Understanding Congenital Heart Disease

Congenital heart disease (CHD) is the form of heart disease that a person is born with. The affects of any form of heart disease can be deadly, but for the person with congenital defects making lifestyle change such as diet and exercise will not prevent or reverse the effects of their form of this disease. Getting diagnosed early in life is the best defense against this kind of heart condition.

CHD is an actual defect of the heart or large blood vessels that connect to the heart. This type of defect is something that people are born with. Other forms of heart disease form over time, and in most cases are caused by unhealthy diets and sedentary lifestyles. Most people are diagnosed with a congenital heart defect a week or two after they are born. Considering it is one of the most common birth defects all doctors are trained to recognize the signs and symptoms that a new born infant will present if they have this type of defect.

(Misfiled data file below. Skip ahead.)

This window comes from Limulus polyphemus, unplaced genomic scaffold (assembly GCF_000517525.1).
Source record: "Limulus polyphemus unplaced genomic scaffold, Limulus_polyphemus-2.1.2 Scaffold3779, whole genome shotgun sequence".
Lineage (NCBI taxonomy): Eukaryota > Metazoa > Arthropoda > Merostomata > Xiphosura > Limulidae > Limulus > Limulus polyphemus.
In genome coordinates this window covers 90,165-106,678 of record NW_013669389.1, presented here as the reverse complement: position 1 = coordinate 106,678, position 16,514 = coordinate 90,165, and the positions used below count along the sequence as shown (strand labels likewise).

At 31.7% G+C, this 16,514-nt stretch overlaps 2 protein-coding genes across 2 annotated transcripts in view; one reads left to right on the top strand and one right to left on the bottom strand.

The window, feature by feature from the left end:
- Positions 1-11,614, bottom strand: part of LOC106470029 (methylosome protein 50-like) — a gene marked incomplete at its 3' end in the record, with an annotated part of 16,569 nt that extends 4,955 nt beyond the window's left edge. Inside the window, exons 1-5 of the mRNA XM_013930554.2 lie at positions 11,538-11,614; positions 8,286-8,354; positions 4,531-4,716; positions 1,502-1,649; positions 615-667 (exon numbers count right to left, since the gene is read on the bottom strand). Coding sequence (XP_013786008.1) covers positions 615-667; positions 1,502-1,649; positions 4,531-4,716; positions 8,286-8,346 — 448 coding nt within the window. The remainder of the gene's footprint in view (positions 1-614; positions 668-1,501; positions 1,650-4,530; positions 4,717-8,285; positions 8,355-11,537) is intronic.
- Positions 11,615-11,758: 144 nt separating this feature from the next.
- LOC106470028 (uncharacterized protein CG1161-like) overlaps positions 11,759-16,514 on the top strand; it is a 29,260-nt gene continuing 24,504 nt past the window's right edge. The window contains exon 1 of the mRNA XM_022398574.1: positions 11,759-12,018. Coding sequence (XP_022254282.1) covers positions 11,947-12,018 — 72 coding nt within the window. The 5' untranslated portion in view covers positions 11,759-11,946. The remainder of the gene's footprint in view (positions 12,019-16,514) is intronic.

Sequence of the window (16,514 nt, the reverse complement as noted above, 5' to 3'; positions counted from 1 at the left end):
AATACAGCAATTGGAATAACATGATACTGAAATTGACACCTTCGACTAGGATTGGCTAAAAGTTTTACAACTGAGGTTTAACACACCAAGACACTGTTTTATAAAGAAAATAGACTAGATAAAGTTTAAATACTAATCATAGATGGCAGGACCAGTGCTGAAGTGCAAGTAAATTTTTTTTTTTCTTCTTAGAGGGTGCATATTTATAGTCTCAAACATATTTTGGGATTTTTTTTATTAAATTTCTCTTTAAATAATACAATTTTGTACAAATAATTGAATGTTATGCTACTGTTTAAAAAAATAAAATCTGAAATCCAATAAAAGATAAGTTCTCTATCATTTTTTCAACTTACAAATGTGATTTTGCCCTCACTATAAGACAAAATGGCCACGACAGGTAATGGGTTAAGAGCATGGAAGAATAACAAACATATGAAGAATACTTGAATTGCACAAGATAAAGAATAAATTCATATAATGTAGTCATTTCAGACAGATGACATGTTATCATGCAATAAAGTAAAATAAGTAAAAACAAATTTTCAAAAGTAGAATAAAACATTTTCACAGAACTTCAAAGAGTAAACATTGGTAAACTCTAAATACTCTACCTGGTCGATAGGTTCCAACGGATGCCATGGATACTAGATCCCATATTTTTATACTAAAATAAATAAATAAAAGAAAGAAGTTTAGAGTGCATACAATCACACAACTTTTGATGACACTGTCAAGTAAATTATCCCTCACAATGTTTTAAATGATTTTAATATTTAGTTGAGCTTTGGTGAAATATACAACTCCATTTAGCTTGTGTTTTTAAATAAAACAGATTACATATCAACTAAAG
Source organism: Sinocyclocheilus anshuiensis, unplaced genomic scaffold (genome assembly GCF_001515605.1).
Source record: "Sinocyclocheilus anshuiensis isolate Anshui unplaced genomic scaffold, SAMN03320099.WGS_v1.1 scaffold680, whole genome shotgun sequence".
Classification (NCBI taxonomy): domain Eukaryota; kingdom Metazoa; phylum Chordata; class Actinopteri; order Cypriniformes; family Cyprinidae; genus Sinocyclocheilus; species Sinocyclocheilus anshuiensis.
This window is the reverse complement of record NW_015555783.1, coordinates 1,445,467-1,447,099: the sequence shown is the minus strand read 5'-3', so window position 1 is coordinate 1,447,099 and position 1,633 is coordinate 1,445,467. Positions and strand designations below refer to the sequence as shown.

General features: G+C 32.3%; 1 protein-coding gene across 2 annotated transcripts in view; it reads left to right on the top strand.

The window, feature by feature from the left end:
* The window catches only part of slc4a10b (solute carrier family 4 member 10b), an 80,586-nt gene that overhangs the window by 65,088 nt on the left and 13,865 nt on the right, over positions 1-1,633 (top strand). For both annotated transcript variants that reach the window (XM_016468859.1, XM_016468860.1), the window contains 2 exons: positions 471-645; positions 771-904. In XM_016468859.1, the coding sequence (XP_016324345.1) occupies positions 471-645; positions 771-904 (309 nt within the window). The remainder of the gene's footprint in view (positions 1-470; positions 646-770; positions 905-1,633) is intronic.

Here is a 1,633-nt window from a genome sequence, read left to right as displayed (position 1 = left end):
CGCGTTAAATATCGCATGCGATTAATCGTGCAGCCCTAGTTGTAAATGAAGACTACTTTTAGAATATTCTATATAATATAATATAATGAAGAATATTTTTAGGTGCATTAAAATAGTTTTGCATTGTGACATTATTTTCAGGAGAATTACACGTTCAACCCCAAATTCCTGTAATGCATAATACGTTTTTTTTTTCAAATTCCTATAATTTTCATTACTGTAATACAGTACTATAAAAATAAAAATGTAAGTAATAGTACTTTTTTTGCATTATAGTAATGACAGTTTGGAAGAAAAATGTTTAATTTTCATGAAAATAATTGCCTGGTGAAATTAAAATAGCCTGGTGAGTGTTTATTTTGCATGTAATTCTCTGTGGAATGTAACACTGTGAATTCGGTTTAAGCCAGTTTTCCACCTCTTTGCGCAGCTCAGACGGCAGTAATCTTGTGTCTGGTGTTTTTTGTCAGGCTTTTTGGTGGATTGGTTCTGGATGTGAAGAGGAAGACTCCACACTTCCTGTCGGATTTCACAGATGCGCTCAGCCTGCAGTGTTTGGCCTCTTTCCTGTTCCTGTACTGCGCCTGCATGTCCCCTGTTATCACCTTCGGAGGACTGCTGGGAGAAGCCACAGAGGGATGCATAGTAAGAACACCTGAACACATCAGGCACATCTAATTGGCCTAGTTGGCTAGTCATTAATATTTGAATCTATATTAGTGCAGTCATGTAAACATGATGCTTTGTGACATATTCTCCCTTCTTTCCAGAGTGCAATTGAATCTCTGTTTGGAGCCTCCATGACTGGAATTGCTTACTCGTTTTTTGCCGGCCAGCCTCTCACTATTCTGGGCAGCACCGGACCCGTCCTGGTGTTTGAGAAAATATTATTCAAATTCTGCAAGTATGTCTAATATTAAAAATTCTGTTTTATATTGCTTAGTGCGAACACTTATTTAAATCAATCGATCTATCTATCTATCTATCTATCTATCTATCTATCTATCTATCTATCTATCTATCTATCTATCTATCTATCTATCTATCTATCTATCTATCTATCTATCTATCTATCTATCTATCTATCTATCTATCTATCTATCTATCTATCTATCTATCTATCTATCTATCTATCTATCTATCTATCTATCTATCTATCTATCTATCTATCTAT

1 out of every 100 newborns are born with CHD. For the unborn baby this type of defect is not life threatening because they are still using their mother’s cardiovascular system, through their attachment to the placenta, to pump blood and nutrients through their own circulatory system. Their heart is beating and there are times that a defect can be seen with an ultrasound but the majority of defects remain undiagnosed until after the baby is born and their own heart takes over.

There have been many advancements in the treament of CHD enabling those newborns with complex cases to have greater survival rates, but more is needed specifically for Pediatric CHD in order to improve outcomes.

About the Author

Andrew Bicknell is a writer who researches a wide range of subjects. To learn more about congenital heart disease please visit his website Heart Disease by clicking here.